The Korea Herald


Snow or not, KBO clubs set to open spring training at home next week

By Yonhap

Published : Jan. 29, 2021 - 11:42

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This photo, provided by the LG Twins on Jan. 14, 2021, shows the club's minor league training facility, LG Champions Park in Icheon, 80 kilometers south of Seoul. (LG Twins) This photo, provided by the LG Twins on Jan. 14, 2021, shows the club's minor league training facility, LG Champions Park in Icheon, 80 kilometers south of Seoul. (LG Twins)
The morning low temperature dipped to double digits below freezing in Seoul and some other regions of South Korea on Friday, a day after parts of the country were blanketed in snow. This could only mean one thing.

It's time for baseball's spring training.

The 10 clubs in the Korea Baseball Organization (KBO) will open their camps on Monday. The term "spring training" is almost a misnomer here, because spring doesn't officially start until Tuesday and the mercury is expected to stay below freezing for most of next week.

And travel restrictions brought on by the global coronavirus pandemic mean that teams won't be able to fly over to warmer parts of the world to train -- namely, states of Arizona and Florida in the US, Okinawa in Japan or parts of Australia.

Only one KBO team will fly to spring training this year, as the SK Wyverns will set up shop on the southern Korean island of Jeju.

Training on the scenic resort island would typically have caused some envying by other teams, though the Wyverns' players or coaches will be in no mood to enjoy their downtime on beaches this year.

Their owner, the top mobile carrier SK Telecom, has decided to sell the ballclub to the retail giant Shinsegae. Word of the sale leaked to media on Monday, and the deal was announced the following day. Players, coaches and front office members have said they were caught off guard by the news. Veteran players were particularly upset, saying they were devastated at having their club snatched away from them so abruptly.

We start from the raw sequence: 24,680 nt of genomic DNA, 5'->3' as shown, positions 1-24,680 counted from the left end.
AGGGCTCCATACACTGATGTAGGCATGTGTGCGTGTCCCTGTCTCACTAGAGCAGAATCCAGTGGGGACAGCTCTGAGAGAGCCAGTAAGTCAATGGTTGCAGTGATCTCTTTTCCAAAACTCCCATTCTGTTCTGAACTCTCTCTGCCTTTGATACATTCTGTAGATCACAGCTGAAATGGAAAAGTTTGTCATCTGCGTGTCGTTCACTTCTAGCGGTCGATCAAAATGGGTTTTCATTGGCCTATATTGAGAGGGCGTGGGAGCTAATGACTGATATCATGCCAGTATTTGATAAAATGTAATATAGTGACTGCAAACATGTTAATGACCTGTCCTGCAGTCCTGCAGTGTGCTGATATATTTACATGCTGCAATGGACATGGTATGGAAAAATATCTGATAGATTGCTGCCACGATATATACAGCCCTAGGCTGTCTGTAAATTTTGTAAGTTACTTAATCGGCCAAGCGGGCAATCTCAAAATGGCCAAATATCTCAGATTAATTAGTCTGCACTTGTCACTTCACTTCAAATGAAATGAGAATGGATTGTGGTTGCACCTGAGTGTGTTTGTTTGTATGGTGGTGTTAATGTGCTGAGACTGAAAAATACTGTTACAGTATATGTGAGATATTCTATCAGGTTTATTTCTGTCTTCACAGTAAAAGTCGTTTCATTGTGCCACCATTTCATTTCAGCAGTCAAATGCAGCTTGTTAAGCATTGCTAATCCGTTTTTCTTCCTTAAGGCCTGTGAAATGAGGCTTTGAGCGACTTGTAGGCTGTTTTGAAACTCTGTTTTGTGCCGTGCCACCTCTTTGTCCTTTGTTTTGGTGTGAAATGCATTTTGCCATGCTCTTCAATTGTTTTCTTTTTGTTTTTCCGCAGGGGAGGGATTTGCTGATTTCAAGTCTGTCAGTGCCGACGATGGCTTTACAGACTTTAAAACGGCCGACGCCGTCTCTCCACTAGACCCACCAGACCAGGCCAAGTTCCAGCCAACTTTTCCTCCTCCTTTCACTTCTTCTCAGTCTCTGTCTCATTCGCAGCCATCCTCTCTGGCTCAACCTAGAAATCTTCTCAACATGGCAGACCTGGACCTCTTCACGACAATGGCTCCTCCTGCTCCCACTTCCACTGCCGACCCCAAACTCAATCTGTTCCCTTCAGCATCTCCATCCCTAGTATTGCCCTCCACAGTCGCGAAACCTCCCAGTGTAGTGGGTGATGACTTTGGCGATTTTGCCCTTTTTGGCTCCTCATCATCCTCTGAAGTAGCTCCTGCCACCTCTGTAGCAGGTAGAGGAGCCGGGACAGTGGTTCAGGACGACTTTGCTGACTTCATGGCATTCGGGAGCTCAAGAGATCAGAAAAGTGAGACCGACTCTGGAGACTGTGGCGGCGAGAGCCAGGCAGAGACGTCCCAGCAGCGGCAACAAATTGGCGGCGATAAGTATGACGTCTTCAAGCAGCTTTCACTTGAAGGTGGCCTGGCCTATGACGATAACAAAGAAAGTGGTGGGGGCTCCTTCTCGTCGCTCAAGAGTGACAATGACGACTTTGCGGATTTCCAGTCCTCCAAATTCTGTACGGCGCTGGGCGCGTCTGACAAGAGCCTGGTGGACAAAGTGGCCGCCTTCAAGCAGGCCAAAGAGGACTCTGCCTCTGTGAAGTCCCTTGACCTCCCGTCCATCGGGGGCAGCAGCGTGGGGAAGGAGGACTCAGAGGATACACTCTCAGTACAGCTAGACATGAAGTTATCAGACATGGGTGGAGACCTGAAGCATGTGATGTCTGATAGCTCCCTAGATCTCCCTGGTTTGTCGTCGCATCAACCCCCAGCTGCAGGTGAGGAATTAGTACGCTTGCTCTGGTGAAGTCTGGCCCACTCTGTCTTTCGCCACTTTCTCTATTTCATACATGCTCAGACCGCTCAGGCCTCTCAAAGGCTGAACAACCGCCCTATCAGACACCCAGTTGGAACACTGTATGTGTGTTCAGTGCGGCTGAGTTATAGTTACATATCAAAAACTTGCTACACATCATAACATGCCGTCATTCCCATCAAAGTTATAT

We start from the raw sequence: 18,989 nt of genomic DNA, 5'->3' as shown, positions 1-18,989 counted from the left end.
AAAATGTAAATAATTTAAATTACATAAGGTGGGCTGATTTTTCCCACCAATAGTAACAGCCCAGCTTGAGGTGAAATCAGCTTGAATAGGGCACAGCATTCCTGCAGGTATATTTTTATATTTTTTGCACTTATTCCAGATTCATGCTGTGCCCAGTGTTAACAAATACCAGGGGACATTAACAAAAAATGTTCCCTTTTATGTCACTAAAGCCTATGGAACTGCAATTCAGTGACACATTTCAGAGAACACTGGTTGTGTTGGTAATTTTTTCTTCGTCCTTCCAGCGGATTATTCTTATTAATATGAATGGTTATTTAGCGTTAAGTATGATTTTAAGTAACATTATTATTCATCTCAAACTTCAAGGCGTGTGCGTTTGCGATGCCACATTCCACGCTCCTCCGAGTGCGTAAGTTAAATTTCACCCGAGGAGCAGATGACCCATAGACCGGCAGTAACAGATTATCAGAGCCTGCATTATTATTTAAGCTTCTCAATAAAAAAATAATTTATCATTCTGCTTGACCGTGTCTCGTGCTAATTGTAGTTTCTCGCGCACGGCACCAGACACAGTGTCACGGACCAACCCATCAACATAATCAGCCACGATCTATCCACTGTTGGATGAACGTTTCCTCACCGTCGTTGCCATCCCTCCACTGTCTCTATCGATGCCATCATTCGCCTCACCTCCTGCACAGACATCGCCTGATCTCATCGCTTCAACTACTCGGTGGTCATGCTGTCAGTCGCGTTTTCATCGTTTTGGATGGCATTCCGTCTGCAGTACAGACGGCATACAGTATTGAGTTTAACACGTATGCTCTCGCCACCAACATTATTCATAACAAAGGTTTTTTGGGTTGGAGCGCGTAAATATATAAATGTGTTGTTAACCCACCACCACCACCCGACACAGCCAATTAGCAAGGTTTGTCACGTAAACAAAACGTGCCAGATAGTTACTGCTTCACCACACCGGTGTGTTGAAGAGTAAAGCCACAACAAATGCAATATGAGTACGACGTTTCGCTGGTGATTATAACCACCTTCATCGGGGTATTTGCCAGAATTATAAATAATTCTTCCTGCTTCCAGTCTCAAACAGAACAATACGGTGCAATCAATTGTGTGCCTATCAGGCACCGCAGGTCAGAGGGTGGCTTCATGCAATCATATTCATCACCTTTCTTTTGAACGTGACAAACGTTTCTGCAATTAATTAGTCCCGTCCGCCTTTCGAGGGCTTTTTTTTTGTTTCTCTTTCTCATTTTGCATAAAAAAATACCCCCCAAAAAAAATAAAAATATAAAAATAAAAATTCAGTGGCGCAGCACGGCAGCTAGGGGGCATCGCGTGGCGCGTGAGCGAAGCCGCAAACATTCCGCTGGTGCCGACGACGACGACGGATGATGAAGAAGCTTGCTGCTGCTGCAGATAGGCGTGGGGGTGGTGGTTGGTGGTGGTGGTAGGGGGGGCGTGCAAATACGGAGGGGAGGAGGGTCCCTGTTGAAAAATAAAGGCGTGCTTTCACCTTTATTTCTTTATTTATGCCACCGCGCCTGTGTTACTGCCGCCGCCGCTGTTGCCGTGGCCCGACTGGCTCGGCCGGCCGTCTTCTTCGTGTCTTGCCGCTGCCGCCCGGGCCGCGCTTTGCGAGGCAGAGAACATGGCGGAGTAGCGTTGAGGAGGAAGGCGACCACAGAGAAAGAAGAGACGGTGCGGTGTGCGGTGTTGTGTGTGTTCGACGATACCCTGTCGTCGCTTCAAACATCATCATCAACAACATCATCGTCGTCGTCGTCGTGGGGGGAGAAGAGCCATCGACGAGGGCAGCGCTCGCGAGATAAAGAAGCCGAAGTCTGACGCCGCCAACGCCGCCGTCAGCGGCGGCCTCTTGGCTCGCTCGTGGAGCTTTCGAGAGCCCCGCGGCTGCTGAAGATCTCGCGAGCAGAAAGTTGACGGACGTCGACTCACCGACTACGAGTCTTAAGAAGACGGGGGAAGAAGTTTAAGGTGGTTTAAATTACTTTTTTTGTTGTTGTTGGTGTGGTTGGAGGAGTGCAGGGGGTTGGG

They're expected to remain the SK Wyverns for spring training, with Shinsegae looking to rename the club in time for the exhibition season starting around mid-March.

SK's manager, Kim Won-hyong, faces a tough task of having to calm the waters while learning the roster as their first-year skipper.

The Kiwoom Heroes will still get to stay warm at home, as they'll be working out of their home park, Gocheok Sky Dome in Seoul. It's the only domed baseball stadium in the country.

Other teams that aren't as lucky will be traveling south in search of balmier conditions. Clubs already based in the southern part of the country will get some home cooking right where they are.

That includes the defending champions NC Dinos, who are based in Changwon, some 400 kilometers southeast of Seoul.

They'll be splitting their time at their two-year-old home stadium, Changwon NC Park, and at their previous home, Masan Baseball Stadium, which sits right next to the new facility.

Other southern clubs, Kia Tigers in Gwangju, Lotte Giants in Busan and Samsung Lions in Daegu, will also set up camps at their respective home parks.

Two Seoul-based rivals, Doosan Bears and LG Twins, will make use of their minor league training facilities. And their minor league parks are both in Icheon, about 80 kilometers south of Seoul.

The Twins will get a bit creative, as they plan to use the practice gym for the Korean Basketball League team LG Sakers in Icheon for some off-field workouts.

The Bears are scheduled to play exhibition games in Ulsan, about 415 kilometers southeast of Seoul, starting on Feb. 20.

The KT Wiz, based in Suwon, just south of Seoul, will be shuttling between Busan and Ulsan for spring training.

The Hanwha Eagles will go as far south as they can without leaving land. Under their new manager Carlos Subero and a revamped coaching staff, the Eagles will be training in Geoje, one of South Korea's southernmost cities in South Gyeongsang Province.

Not every club will have a full roster at the start of spring training.

Foreign players coming in from the US or other countries must serve a 14-day quarantine, which is mandatory for all international arrivals into South Korea.

The Eagles had all three of their foreign players -- pitchers Nick Kingham and Ryan Carpenter, and infielder Ryon Healy -- here by Jan. 18, and they will be ready from the get-go. Some other clubs will have their foreign players ready a few days into spring training, while there are clubs that don't even have any foreign player in the country yet.

The Heroes still need to sign a foreign batter, but their officials have hinted that they'll take their time exploring options.

There are also unsigned South Korean free agents, including the 2017 league MVP Yang Hyeon-jong.

The 32-year-old left-hander plans to wait until Saturday to see if he receives a major league offer to his liking. If not, Yang will return to the Tigers, who have reportedly put a multiyear deal on the table for the pitcher.

Staying in South Korea will also help clubs save costs, a not insignificant benefit after a season in which teams played most of the season without fans.

KBO clubs have typically spent around 1.2 billion won ($1.1 million) for each spring training when they traveled overseas but will only need about half of that amount this year. Clubs may even be tempted to keep training at home in post-pandemic times. (Yonhap)